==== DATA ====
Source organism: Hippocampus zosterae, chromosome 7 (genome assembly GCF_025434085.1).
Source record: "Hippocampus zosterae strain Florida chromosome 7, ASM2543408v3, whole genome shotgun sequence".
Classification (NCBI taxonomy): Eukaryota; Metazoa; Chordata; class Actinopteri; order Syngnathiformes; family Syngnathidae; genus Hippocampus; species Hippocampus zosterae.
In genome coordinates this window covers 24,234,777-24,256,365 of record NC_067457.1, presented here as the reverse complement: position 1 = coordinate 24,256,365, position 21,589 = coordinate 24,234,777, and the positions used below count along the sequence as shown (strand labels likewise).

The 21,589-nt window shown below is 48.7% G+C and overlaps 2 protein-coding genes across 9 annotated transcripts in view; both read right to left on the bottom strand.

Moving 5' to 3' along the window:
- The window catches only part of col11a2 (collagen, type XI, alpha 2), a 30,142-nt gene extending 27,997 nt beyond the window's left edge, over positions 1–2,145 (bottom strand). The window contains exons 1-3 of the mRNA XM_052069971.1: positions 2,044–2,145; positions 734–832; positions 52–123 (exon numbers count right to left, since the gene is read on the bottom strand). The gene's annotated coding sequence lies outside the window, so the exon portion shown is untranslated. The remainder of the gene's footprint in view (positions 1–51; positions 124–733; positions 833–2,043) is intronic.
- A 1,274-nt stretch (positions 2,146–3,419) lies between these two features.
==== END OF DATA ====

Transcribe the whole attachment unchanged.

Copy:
Source organism: Hippocampus zosterae, chromosome 7 (genome assembly GCF_025434085.1).
Source record: "Hippocampus zosterae strain Florida chromosome 7, ASM2543408v3, whole genome shotgun sequence".
Classification (NCBI taxonomy): Eukaryota; Metazoa; Chordata; class Actinopteri; order Syngnathiformes; family Syngnathidae; genus Hippocampus; species Hippocampus zosterae.
In genome coordinates this window covers 24,234,777-24,256,365 of record NC_067457.1, presented here as the reverse complement: position 1 = coordinate 24,256,365, position 21,589 = coordinate 24,234,777, and the positions used below count along the sequence as shown (strand labels likewise).

The 21,589-nt window shown below is 48.7% G+C and overlaps 2 protein-coding genes across 9 annotated transcripts in view; both read right to left on the bottom strand.

Moving 5' to 3' along the window:
- The window catches only part of col11a2 (collagen, type XI, alpha 2), a 30,142-nt gene extending 27,997 nt beyond the window's left edge, over positions 1–2,145 (bottom strand). The window contains exons 1-3 of the mRNA XM_052069971.1: positions 2,044–2,145; positions 734–832; positions 52–123 (exon numbers count right to left, since the gene is read on the bottom strand). The gene's annotated coding sequence lies outside the window, so the exon portion shown is untranslated. The remainder of the gene's footprint in view (positions 1–51; positions 124–733; positions 833–2,043) is intronic.
- A 1,274-nt stretch (positions 2,146–3,419) lies between these two features.